What do you usually encounter in your day-to-day work? What’s your unique approach to diabetes education and counseling?

Day to Day:

I work both in a clinic and hospital setting.  

In the hospital setting, I see a large variety of patients, both with and without diabetes. I primarily do medication management with a physician overseeing my work. I do some diabetes education, but a hospital is a hard place for anyone to retain much information!  I typically focus on identifying homegoing needs someone may have, assess for low blood sugar frequency at home and work to understand what barriers someone may have to take their medication regularly.

In a typical clinic day, I spend approximately one hour with a patient. Much of my work in the clinic setting is partnering closely with people to help them reach their diabetes goals. I may be training someone on new technology like a continuous glucose monitor, facilitating a group class for those newly diagnosed with diabetes, or sitting with someone who is facing medication changes and needs support and information about the risks and benefits of their options.

My approach:

There are underlying principles to my approach to diabetes education and counseling:

  1. No one wants diabetes complicationsSeems common sense, but we’re pretty good at beating someone down when they’ve developed a complication of diabetes. And I suspect most people with a diabetes complication have already beat themselves down enough, so no need to compound it.  In reality, they’ve just had barriers to managing their diabetes well.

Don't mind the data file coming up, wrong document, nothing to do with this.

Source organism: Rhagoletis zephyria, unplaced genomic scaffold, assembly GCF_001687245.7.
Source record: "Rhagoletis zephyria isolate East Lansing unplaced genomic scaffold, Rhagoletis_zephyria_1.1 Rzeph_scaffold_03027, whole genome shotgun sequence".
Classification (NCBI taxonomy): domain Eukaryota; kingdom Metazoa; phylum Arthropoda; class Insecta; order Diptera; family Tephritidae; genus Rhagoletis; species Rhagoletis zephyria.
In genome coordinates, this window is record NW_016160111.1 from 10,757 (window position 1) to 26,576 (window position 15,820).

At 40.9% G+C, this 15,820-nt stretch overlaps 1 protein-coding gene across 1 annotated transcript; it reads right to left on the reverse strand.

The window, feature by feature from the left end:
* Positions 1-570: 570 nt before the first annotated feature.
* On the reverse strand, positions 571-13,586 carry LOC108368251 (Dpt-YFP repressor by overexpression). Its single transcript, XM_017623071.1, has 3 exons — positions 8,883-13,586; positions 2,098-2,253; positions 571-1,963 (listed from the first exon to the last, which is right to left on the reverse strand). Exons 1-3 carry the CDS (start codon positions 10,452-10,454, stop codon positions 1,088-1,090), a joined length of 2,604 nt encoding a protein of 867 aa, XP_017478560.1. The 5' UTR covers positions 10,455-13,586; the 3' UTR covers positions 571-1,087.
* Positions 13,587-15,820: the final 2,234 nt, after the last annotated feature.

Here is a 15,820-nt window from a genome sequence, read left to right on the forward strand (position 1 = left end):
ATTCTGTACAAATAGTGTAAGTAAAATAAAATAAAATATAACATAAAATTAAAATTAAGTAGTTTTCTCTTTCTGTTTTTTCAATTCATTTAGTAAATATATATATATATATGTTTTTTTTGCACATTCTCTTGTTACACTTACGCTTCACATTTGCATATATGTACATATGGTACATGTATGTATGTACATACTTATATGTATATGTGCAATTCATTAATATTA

2. There’s a lot of work, without much visible payoff. I think of this in the same context as saving for retirement. All the work of diabetes is largely an investment in the future. A hope that you’ve reduced your risk of complications enough that you’ll never develop one. But while all the work is day-to-day, month-to-month, the payoff is years down the road. There’s a reason it’s called a silent disease.  
  3. People with diabetes have competing priorities, just like everyone else. Jobs, kids, financial stressors, other health needs and so on. We have to consider the amount of time each day it takes for someone to manage their diabetes because it directly impacts the time they have available to address other important responsibilities.  

If you consider these principles, how can anyone justify shaming, threatening, or berating someone struggling to manage their diabetes inside or outside a medical office?  

So, I work hard to not use those tactics on anyone.

My approach is about learning through experience. For example, I meet someone that is adamant about not starting insulin. Our appointment focuses on addressing concerns: if those concerns are about the side effects, we discuss benefits vs risks of insulin; if it’s fear of needles, we look at the equipment together and do a practice shot. I incorporate their personal health information like A1c and kidney labs in our discussion so they understand why insulin is the option being presented at this time.